And then, eventually, you arrive at a point where you aren’t even thinking about your own naked state. It has become natural.maria2_001b

Walking on what were public roads, in daylight, seemed odd, strange, liberating & exciting the first time I ever did it (at Cap D’Agde). Now? I don’t give it a second thought. I don’t give any of it a second thought. I arrive at a naturist location and am out of my clothes before even unzipping my case. After what is often an early start, a flight, and a drive before arriving at our destination, invariably warmer than home, I desperately want out of those sweaty, wrinkled clothes. I never think ‘oh, I’m naked now’. I tend to think ‘oh, how nice it is to be out of those grimy clothes’. For the next 7,10,14 days it’s the most natural thing in the world to be naked, and for that to be my natural state of being. I don’t ever think, now, that I’m naked, that I’m nude. I’ve ceased to be naked or nude, I’ve reached a point where that’s normal behaviour. For me to think ‘I’m naked’ would be as weird as you (naturist or textile) thinking ‘I’ve got a pair of black knickers/boxer shorts on today’. From getting up until going to bed, you won’t have given the colour of your underwear a second thought. Go on…tell me what colour your undies are, without looking. It’s something you’ve given no thought to.

 

 

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Friends, at Summerdream’s sundial, no longer thinking of each other as ‘naked’

In naturism, you quickly learn that you don’t even think about the fact that you’ve got no knickers/boxers on. It’s something you give no thought to.

The beautiful thing is that your fellow naturists are almost all at this same state of naked grace. We have ceased to see each other as being naked. We have simply acknowledged we’re in our natural state.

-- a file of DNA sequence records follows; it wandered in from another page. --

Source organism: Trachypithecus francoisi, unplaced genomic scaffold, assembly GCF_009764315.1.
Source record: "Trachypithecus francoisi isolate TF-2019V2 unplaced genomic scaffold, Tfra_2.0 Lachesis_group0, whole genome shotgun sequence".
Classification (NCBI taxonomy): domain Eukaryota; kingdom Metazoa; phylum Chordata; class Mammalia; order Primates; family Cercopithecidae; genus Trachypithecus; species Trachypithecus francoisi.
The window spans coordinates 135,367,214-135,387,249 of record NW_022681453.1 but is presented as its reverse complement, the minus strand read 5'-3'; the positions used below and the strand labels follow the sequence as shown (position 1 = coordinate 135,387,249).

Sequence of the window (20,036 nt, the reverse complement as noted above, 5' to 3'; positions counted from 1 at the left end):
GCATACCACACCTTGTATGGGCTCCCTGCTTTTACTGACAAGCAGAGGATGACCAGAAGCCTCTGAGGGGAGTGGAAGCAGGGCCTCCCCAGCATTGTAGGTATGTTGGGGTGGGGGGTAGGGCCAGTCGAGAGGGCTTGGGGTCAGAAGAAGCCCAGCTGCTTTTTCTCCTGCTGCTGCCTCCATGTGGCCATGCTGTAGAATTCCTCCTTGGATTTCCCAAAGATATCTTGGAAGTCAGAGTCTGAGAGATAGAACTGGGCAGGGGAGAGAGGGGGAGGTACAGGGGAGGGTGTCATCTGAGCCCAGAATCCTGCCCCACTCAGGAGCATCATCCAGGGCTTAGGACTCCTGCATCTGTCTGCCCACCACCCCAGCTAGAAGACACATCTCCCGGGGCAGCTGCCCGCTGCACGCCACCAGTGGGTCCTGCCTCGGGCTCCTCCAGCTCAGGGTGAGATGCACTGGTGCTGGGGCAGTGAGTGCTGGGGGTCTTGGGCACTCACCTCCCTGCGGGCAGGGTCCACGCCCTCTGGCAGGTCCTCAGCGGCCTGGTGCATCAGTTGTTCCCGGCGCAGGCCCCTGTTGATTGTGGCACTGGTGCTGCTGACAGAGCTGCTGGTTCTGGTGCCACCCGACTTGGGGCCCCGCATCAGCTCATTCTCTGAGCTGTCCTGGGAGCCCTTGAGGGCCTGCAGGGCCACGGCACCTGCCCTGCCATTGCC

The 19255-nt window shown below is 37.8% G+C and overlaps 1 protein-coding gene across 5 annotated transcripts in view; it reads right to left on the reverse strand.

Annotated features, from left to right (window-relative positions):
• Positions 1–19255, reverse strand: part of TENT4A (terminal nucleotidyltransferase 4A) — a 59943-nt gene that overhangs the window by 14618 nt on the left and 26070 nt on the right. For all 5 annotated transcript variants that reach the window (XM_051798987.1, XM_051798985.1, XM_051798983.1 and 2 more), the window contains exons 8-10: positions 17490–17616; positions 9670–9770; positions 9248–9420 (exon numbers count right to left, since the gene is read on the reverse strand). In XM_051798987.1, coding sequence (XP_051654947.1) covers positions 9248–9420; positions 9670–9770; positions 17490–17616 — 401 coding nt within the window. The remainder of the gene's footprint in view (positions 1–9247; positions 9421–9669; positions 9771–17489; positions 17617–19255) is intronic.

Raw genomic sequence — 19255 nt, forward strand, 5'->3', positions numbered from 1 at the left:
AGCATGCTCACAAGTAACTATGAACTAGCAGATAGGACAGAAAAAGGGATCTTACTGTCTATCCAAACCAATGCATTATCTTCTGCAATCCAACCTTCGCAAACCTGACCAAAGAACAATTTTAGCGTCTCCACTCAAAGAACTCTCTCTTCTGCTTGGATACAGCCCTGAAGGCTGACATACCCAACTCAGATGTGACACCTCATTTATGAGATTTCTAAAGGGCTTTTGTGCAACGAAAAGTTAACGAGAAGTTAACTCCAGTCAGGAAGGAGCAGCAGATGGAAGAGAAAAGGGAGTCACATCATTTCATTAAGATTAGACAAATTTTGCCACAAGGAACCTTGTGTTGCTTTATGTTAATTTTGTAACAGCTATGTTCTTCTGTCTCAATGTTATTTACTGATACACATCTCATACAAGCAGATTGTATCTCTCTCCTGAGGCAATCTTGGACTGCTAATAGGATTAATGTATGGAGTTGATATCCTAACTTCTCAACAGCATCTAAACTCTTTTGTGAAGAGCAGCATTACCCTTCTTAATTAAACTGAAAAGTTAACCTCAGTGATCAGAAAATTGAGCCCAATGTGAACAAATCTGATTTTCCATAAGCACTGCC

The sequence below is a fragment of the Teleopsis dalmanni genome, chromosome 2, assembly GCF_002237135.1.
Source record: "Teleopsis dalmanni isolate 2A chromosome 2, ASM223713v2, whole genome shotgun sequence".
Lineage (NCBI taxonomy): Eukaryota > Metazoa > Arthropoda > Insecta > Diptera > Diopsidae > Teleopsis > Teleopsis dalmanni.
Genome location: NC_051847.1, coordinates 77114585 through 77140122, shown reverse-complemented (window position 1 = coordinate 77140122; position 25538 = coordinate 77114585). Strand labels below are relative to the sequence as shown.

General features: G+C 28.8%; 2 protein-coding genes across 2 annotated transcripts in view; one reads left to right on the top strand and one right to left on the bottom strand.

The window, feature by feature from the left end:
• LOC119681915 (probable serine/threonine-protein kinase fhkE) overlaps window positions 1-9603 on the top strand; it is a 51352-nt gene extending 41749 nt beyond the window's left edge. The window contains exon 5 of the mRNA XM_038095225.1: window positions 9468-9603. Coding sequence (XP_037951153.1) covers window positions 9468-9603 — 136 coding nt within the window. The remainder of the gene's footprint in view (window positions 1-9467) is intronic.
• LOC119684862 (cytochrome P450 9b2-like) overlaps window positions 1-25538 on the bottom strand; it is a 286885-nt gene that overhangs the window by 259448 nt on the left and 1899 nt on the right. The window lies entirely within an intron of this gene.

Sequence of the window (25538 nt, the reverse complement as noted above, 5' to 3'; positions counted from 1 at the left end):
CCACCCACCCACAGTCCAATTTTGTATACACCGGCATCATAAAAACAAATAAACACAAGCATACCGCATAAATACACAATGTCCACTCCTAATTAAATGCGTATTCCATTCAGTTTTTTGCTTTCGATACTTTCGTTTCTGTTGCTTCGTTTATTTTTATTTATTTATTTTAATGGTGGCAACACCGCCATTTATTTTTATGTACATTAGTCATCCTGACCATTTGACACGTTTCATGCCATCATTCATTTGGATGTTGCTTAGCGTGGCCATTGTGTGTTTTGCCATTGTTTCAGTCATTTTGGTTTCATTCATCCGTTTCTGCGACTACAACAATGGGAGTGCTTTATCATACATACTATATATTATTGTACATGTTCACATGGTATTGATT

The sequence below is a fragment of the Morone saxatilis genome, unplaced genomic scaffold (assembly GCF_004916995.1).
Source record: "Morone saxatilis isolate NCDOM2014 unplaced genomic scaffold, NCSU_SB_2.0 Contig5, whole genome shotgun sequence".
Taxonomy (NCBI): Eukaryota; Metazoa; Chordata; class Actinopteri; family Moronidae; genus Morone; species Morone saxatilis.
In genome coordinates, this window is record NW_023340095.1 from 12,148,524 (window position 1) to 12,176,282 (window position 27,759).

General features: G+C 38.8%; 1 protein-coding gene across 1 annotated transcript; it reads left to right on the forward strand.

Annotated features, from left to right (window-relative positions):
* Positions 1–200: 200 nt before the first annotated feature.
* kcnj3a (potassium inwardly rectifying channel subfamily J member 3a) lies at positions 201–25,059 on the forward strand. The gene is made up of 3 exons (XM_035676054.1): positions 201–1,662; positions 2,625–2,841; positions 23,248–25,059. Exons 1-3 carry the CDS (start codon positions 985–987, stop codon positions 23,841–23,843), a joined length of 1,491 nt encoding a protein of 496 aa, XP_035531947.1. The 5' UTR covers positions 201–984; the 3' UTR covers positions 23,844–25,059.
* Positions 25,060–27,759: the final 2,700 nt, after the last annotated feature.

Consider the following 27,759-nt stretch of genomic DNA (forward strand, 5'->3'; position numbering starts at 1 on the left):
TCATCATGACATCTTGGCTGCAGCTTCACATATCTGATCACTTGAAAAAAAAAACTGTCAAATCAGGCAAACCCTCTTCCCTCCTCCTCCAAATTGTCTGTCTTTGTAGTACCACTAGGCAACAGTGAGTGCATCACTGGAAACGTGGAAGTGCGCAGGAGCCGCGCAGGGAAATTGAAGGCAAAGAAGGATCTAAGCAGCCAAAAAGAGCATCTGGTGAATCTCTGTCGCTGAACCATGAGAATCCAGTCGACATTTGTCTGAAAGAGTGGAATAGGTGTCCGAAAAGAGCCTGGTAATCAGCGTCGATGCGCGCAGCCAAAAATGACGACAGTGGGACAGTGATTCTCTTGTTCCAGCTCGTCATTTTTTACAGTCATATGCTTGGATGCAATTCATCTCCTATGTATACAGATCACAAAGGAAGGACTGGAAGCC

Ella

From the archives

ella-towel_001We celebrated our third birthday, without any fanfare, on November 10th. Over 1000 posts later, and a quarter of a million site views, we’re still here, still going strong.

 

 

 

So I looked back to the very beginning of SLN and found that the photo (above) was the very first photo of me to appear. I’m pleased to see that the sim where it’s situated, Eden Naturist, is still going strong thanks to the sterling support for SL naturism courtesy of Eden’s owners, Elbag & Brenda. I know exactly where this was shot, it’s on the road out towards Eden’s airport.

The next photo of me that appeared was the one below.

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This was taken at a short-lived naturist sim, The Lost Garden. I was sorry to see it go because it was a beautifully built natural looking sim, unencumbered by clutter. In the interim we’ve seen lots of naturist sims come and go, and reported from many that no longer exist. Good to see, also, that three years ago I was happy with the SL skin I was in, and my look hasn’t changed a bit. After all this time in SL I’m rather comfortable in Ella’s skin and she’s very much an extension of the RL me.

I look forward to seeing what changes take place over the next three years. Yep, I really do hope to be blogging from our wonderful virtual world in November 2017.

Ella

Naked Parkour/free running

I picked this up from The Independent newspaper earlier today. ‘Free running’, across London. Naked. You can buy prints of the resulting photographs, some of which look ‘classical’ in delivery, here. I’ve not put up any of the original photos as they’ll be subject to copyright, but they do look fantastic.dickfreerunning1_001b

Does it sound like fun? I think so. Nakedness and photography, ideal for us to send an avatar out onto the grid to replicate the theme of ‘Man & Mortar’, even if the avatar isn’t quite free running.

“There was quite a lot of the time when we would do it on rooftops and we would look down and there would be hundreds of people walking underneath you around Bond Street and not one person would look up,” (model Tim) Shieff said, “we managed to get away with it with not too much trouble and no one was offended.”dickfreerunning2_001b

That was an experience our model, Rick, found replicated in SL.dickfreerunning3_001b

‘I went to busy sims. As the original series of photographs were taken in a busy London, I went to the London City sim, which isn’t naturist. What Tim Shieff says in the Independent was more or less my experience. Too many avatars focused on what was going on at ground level to even cam upwards. No one was offended in SL either’, he laughs.

 

 

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Trafalgar Square, London City sim

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 Cleopatra’s Needle, The Embankment, London City sim

 

Pookes